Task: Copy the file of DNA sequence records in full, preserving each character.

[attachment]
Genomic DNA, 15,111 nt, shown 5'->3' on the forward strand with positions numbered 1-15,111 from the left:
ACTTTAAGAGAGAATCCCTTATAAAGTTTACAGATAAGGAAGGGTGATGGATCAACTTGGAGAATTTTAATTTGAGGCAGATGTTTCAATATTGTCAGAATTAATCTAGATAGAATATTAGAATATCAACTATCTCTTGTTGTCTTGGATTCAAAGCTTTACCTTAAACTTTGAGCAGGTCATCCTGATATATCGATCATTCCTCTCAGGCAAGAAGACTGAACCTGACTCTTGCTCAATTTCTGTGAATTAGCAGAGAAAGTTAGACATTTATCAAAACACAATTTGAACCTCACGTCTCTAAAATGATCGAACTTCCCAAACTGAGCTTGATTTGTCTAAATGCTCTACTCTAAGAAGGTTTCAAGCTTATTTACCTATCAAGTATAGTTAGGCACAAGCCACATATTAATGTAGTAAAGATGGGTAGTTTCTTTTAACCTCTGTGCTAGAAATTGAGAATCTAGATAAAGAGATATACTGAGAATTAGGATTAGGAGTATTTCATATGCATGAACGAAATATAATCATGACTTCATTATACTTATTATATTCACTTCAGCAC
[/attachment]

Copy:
Genomic DNA, 15,111 nt, shown 5'->3' on the forward strand with positions numbered 1-15,111 from the left:
ACTTTAAGAGAGAATCCCTTATAAAGTTTACAGATAAGGAAGGGTGATGGATCAACTTGGAGAATTTTAATTTGAGGCAGATGTTTCAATATTGTCAGAATTAATCTAGATAGAATATTAGAATATCAACTATCTCTTGTTGTCTTGGATTCAAAGCTTTACCTTAAACTTTGAGCAGGTCATCCTGATATATCGATCATTCCTCTCAGGCAAGAAGACTGAACCTGACTCTTGCTCAATTTCTGTGAATTAGCAGAGAAAGTTAGACATTTATCAAAACACAATTTGAACCTCACGTCTCTAAAATGATCGAACTTCCCAAACTGAGCTTGATTTGTCTAAATGCTCTACTCTAAGAAGGTTTCAAGCTTATTTACCTATCAAGTATAGTTAGGCACAAGCCACATATTAATGTAGTAAAGATGGGTAGTTTCTTTTAACCTCTGTGCTAGAAATTGAGAATCTAGATAAAGAGATATACTGAGAATTAGGATTAGGAGTATTTCATATGCATGAACGAAATATAATCATGACTTCATTATACTTATTATATTCACTTCAGCAC